You might relate to the story more if you are a middle-aged man looking for a woman but I am sure most young audience will still get plenty out of the film like I did. Life can be so cool, but sometimes we get chained down by our narrow and ideal visions, never satisfied with what we have and always blind to plenty of opportunities lying before us. Sounds like Tatami Galaxy right? Below is the theme song for the movie, Life is Cool by Sweetbox. Enjoy, and stay cool.

*It is pity that the only subbed version of the movie doesn’t offer a translation that does justice to the nuances that can be found in wonderfully crafted dialogue.

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6 Responses to “Life is Cool (그녀는 예뻤다)”

  1. Some guY Says:

    Have you seen the work of this Korean animator?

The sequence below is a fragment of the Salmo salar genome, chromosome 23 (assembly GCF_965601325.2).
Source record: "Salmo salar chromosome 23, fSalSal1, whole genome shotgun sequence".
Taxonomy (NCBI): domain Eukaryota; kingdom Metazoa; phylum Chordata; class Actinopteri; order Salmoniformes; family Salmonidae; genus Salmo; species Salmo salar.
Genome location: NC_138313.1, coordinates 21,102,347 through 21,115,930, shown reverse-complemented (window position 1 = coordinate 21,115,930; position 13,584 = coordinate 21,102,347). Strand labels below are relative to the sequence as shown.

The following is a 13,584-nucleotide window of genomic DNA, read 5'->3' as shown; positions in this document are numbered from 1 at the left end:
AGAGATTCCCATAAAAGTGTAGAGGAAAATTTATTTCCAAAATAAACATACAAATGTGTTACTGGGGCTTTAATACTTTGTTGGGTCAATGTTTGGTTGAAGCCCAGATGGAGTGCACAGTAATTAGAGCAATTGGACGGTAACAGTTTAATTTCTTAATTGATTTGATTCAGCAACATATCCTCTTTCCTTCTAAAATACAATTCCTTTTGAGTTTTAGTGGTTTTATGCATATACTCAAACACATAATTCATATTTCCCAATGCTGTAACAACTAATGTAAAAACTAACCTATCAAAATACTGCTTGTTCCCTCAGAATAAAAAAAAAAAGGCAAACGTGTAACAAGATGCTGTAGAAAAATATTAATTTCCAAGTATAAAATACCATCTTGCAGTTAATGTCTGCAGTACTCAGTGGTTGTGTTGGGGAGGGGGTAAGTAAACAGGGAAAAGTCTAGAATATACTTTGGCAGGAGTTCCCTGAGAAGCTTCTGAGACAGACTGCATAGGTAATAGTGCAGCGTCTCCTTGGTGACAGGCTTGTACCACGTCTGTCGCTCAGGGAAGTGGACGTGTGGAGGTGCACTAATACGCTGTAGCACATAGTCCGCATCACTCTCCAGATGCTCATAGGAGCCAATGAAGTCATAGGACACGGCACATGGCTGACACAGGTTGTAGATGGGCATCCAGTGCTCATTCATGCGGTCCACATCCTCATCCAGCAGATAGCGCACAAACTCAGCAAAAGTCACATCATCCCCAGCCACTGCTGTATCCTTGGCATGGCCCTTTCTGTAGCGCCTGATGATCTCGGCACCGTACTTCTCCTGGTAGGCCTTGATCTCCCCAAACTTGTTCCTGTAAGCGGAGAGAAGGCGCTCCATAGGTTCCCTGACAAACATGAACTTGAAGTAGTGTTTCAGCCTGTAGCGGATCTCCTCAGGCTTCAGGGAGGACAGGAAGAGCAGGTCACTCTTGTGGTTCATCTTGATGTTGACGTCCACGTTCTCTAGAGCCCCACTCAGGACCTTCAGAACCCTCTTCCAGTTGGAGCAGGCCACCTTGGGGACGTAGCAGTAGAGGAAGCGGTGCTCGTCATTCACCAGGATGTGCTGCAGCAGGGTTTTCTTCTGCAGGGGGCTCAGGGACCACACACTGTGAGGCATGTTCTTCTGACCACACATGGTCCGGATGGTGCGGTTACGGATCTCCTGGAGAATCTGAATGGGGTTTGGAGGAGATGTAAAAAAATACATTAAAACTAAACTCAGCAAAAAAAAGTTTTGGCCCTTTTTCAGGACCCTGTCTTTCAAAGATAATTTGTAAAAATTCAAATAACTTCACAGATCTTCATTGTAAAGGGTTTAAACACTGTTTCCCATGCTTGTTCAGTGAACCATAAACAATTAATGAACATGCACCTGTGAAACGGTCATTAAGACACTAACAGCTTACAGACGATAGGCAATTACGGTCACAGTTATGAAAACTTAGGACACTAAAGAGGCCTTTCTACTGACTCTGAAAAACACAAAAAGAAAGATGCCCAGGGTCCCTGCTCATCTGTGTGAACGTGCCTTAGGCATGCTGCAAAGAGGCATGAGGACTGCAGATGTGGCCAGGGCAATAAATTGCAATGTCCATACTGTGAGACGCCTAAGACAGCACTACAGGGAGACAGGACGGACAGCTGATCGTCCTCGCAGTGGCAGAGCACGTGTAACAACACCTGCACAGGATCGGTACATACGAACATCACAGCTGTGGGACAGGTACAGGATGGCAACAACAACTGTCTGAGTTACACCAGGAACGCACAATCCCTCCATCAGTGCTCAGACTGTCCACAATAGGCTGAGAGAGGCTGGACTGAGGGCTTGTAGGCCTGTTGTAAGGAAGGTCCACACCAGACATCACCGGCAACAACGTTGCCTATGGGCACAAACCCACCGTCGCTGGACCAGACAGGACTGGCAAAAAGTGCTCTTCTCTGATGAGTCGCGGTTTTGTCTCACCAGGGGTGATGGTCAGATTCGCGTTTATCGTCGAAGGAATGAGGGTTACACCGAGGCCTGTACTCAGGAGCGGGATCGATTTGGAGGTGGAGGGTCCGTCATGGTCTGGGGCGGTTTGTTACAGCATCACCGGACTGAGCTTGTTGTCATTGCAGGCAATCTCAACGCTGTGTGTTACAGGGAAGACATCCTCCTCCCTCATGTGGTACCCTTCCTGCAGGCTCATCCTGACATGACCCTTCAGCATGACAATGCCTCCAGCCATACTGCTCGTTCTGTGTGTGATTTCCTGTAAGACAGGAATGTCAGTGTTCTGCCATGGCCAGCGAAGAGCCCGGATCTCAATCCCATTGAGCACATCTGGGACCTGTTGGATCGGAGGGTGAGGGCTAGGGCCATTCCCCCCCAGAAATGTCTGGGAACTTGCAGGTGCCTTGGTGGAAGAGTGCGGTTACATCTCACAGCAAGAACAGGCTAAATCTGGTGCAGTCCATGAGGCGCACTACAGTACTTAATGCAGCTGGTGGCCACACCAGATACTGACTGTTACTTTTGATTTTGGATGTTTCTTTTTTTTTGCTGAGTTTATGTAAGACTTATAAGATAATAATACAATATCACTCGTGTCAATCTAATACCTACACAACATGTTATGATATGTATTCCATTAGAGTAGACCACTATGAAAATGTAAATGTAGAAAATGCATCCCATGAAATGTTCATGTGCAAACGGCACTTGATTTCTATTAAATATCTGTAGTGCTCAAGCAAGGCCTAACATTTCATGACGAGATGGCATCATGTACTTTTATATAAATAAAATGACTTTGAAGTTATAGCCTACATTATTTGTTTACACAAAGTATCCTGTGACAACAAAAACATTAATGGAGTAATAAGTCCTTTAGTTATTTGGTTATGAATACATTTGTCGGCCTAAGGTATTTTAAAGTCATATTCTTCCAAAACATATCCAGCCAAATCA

Entering the Mind through the Mouth
    by: Jin Sung Choi

    His work is AMAZING!

  2. RyanA Says:

    Life can be so cool, but sometimes we get chained down by our narrow and ideal visions, never satisfied with what we have and always blind to plenty of opportunities lying before us

    Gah! It’s funny because I sense that it’s a multi-dimensional restriction; could be adventure, could be romance, business, etc. Anyhow, will take note of this in my library for now :)

    The animation style reminds me of A Scanner Darkly.

  3. gaguri Says:

    @some guy
    If it’s as good as you say, I will save that clip to savour properly when I’m more in mood for some good cinematic experience. Thanks, I’m always open to any good Korean animtors!

    @RyanA
    Ah, I haven’t seen A Scanner Darkly yet but I think you’re right on the spot (just looked at few screencaps), because it looks like Linklater didn’t go quite as wild with his visuals in Scanner compared to Waking Life. If you enjoyed Linklater’s work then I think you will likely enjoy this too.

  4. Celeste Says:

    Yay! Korean animation! :)